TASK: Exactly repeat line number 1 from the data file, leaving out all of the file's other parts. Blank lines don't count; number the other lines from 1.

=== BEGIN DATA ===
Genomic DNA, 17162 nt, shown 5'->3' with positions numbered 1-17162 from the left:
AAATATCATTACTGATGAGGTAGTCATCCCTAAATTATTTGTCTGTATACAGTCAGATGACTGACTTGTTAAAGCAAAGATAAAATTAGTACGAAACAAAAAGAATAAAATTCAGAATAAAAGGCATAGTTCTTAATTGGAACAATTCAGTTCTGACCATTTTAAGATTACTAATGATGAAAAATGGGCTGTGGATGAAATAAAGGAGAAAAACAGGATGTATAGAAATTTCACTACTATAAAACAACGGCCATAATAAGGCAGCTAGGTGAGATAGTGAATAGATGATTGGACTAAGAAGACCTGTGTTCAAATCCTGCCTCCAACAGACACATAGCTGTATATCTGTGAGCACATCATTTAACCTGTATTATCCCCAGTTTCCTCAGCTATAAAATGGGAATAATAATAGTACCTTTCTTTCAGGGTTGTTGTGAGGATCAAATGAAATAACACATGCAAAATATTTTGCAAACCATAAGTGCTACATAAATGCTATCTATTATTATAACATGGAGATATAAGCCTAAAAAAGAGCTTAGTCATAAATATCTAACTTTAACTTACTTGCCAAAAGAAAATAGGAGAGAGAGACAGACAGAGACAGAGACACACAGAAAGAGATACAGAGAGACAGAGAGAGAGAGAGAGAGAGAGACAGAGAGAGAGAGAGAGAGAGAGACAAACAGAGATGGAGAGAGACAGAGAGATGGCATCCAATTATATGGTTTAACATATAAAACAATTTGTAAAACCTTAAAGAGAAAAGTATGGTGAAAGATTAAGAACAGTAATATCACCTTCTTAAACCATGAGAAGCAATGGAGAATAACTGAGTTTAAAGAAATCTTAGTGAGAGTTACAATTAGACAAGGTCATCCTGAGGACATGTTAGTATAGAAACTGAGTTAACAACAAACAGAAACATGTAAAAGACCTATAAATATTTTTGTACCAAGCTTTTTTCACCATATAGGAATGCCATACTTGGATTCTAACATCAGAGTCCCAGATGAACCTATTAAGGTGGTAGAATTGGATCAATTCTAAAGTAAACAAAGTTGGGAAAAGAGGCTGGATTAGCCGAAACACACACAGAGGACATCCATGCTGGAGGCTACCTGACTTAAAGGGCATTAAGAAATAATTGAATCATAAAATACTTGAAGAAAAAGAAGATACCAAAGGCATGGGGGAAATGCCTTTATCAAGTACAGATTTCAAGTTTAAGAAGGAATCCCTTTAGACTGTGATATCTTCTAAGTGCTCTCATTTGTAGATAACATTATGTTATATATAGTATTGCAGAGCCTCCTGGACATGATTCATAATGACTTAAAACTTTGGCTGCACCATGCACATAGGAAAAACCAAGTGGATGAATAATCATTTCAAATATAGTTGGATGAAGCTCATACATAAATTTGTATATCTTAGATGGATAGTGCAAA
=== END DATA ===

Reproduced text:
Genomic DNA, 17162 nt, shown 5'->3' with positions numbered 1-17162 from the left: